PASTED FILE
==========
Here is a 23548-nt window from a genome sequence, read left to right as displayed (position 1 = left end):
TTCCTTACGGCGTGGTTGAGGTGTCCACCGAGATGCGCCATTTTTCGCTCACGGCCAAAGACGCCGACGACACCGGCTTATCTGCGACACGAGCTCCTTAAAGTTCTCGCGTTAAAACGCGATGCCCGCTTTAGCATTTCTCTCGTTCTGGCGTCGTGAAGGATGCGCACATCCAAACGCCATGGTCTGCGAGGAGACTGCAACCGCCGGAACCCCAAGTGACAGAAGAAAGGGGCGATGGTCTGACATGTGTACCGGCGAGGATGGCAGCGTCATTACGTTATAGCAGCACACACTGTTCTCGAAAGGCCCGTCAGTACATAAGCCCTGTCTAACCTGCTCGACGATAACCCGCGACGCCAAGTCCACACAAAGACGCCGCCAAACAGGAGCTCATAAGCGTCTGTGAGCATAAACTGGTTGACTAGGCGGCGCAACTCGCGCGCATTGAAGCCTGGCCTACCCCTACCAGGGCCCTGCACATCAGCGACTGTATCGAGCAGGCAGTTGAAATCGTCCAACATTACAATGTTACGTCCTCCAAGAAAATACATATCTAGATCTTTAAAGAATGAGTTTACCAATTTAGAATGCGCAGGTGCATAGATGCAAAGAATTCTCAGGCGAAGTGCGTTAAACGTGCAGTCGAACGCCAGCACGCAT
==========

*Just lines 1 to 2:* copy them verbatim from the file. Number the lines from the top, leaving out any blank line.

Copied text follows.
Here is a 23548-nt window from a genome sequence, read left to right as displayed (position 1 = left end):
TTCCTTACGGCGTGGTTGAGGTGTCCACCGAGATGCGCCATTTTTCGCTCACGGCCAAAGACGCCGACGACACCGGCTTATCTGCGACACGAGCTCCTTAAAGTTCTCGCGTTAAAACGCGATGCCCGCTTTAGCATTTCTCTCGTTCTGGCGTCGTGAAGGATGCGCACATCCAAACGCCATGGTCTGCGAGGAGACTGCAACCGCCGGAACCCCAAGTGACAGAAGAAAGGGGCGATGGTCTGACATGTGTACCGGCGAGGATGGCAGCGTCATTACGTTATAGCAGCACACACTGTTCTCGAAAGGCCCGTCAGTACATAAGCCCTGTCTAACCTGCTCGACGATAACCCGCGACGCCAAGTCCACACAAAGACGCCGCCAAACAGGAGCTCATAAGCGTCTGTGAGCATAAACTGGTTGACTAGGCGGCGCAACTCGCGCGCATTGAAGCCTGGCCTACCCCTACCAGGGCCCTGCACATCAGCGACTGTATCGAGCAGGCAGTTGAAATCGTCCAACATTACAATGTTACGTCCTCCAAGAAAATACATATCTAGATCTTTAAAGAATGAGTTTACCAATTTAGAATGCGCAGGTGCATAGATGCAAAGAATTCTCAGGCGAAGTGCGTTAAACGTGCAGTCGAACGCCAGCACGCAT